Safety news updates
Check out the latest edition of Safety updates, Markel Specialty's accident prevention news updates. Learn more about illness recordkeeping and workplace posting regulations.
Recording COVID-19 cases (OSHA 300 Log)
According to the USDOL, COVID-19 can be a recordable illness on your OSHA 300 Log if a worker is infected as a result of performing their work-related duties. However, employers are only responsible for recording cases of COVID-19 if all of the following are true:
- The case is a confirmed case of COVID-19;
- The case is work-related (as defined by 29 CFR 1904.5); and
- The case involves one or more of the general recording criteria set forth in 29 CFR 1904.7 (e.g. medical treatment beyond first aid, days away from work).
National safety stand-down to prevent falls in construction set for May 1-5
The 10th annual National Safety Stand-Down to Prevent Falls in Construction is slated for May 1-5.
The voluntary event is intended to prevent fall-related deaths and injuries by raising awareness of hazards. Falls from elevation continue to be a leading cause of death in the industry, accounting for 351 of the 1,008 construction fatalities recorded in 2020, according to the Bureau of Labor Statistics.
OSHA encourages all workplaces to participate by hosting an event, which can include a toolbox talk or a safety activity such as developing rescue plans, conducting safety equipment inspections, or discussing job-specific hazards. Workers can take the opportunity to share job hazards with management. On its website, the agency shares highlights of past events from around the country.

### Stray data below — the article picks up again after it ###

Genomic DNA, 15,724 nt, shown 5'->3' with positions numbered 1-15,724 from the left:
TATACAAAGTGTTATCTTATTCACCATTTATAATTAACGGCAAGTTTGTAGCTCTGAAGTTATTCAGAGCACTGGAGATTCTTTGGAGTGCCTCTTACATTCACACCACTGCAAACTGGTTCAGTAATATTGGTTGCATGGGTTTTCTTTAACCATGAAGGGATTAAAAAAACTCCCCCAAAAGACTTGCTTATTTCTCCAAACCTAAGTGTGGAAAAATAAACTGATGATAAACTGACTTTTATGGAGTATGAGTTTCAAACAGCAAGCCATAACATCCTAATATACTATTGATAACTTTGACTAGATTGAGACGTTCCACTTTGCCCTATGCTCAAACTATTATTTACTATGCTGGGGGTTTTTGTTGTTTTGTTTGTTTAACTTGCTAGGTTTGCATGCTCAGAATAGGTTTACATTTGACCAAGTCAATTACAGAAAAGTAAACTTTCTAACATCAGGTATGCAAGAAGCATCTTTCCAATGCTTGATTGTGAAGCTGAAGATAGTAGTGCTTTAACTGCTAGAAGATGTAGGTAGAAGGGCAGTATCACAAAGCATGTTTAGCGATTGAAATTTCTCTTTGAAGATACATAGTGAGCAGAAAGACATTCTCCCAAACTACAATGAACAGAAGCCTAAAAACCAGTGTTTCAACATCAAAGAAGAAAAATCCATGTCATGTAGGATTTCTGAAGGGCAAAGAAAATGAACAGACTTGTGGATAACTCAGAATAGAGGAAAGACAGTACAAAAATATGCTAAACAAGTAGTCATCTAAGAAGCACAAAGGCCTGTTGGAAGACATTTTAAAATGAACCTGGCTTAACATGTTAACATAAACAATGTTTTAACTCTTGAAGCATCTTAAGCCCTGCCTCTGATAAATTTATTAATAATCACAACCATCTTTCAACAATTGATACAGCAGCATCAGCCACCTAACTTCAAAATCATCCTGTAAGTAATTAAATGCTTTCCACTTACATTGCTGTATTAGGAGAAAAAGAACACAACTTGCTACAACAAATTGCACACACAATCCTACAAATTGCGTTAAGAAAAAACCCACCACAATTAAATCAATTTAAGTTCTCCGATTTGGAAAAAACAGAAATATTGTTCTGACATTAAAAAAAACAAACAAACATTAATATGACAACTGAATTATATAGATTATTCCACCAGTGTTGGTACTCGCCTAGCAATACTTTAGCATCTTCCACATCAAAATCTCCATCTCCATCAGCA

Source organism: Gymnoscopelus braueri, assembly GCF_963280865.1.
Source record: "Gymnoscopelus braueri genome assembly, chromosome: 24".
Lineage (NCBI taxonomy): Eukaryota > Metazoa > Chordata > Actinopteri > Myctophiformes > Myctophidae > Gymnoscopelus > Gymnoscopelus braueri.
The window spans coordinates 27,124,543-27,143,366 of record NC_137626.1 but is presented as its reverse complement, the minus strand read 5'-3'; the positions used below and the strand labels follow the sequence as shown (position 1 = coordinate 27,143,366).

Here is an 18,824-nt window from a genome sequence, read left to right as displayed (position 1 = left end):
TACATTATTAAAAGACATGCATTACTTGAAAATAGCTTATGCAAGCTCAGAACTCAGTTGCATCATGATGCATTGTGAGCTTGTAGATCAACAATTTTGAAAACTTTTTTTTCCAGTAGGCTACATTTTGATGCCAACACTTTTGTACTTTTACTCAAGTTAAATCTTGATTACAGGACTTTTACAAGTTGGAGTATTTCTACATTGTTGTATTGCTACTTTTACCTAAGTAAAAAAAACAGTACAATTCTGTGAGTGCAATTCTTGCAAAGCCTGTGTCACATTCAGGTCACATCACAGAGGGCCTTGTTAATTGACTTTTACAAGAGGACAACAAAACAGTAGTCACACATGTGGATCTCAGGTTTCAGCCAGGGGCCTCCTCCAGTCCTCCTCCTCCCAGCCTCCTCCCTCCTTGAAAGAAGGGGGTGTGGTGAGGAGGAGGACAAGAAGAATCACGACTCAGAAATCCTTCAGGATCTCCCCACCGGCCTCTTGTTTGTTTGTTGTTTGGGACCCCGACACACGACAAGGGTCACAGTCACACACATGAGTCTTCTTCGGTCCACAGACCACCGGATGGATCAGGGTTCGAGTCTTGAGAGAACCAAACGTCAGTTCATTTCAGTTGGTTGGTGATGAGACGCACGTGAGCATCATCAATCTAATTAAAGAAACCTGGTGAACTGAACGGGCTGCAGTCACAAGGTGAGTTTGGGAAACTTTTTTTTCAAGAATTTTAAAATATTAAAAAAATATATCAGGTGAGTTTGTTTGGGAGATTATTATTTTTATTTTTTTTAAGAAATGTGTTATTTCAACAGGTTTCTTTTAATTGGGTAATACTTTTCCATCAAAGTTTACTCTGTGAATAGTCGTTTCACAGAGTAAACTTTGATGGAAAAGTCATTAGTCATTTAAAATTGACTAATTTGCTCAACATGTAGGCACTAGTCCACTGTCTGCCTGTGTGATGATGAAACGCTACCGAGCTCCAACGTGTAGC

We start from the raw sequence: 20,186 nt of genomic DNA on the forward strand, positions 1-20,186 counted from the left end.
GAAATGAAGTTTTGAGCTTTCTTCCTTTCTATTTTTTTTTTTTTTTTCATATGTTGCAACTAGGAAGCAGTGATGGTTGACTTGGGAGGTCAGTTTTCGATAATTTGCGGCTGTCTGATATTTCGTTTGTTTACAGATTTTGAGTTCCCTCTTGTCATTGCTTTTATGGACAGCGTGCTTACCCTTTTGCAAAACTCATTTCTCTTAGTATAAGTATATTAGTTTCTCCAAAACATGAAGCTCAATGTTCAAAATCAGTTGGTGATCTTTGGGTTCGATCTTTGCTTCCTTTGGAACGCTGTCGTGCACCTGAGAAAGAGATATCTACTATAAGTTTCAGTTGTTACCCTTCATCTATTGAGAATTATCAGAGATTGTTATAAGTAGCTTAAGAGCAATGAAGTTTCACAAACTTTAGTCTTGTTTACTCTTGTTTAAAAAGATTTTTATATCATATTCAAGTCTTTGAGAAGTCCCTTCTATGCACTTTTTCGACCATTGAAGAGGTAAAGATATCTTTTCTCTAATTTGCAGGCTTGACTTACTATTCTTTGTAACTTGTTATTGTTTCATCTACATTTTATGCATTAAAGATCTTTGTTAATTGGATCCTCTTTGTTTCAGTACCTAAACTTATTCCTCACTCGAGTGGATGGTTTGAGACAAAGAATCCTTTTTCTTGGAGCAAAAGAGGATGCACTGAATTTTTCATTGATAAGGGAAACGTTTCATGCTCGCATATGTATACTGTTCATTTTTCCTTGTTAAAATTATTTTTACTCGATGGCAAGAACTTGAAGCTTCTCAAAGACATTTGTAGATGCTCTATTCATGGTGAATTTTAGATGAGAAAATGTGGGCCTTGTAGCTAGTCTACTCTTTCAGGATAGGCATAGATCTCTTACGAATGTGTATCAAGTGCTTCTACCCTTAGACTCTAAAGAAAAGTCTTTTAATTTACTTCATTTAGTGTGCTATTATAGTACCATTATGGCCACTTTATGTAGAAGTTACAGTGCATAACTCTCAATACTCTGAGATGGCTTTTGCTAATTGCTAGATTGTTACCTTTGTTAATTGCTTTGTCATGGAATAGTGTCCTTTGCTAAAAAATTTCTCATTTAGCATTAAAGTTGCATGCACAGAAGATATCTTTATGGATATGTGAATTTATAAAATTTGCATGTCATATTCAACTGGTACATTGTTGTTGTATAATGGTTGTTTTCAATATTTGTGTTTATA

US Department of Labor announces annual adjustments to OSHA civil penalties for 2023
The US Department of Labor announced changes to OSHA civil penalty amounts based on cost-of-living adjustments for 2023.
In 2015, Congress passed the Federal Civil Penalties Inflation Adjustment Act Improvements Act to advance the effectiveness of civil monetary penalties and to maintain their deterrent effect. Under the act, agencies are required to publish "catch-up" rules that adjust the level of civil monetary penalties and make subsequent annual adjustments for inflation no later than January 15 of each year. This year, January 15 falls on a Sunday, and January 16 is a federal holiday. Therefore, new OSHA penalty amounts will become effective January 17, 2023.
OSHA's maximum penalties for serious and other-than-serious violations will increase from $14,502 per violation to $15,625 per violation. The maximum penalty for willful or repeated violations will increase from $145,027 per violation to $156,259 per violation.
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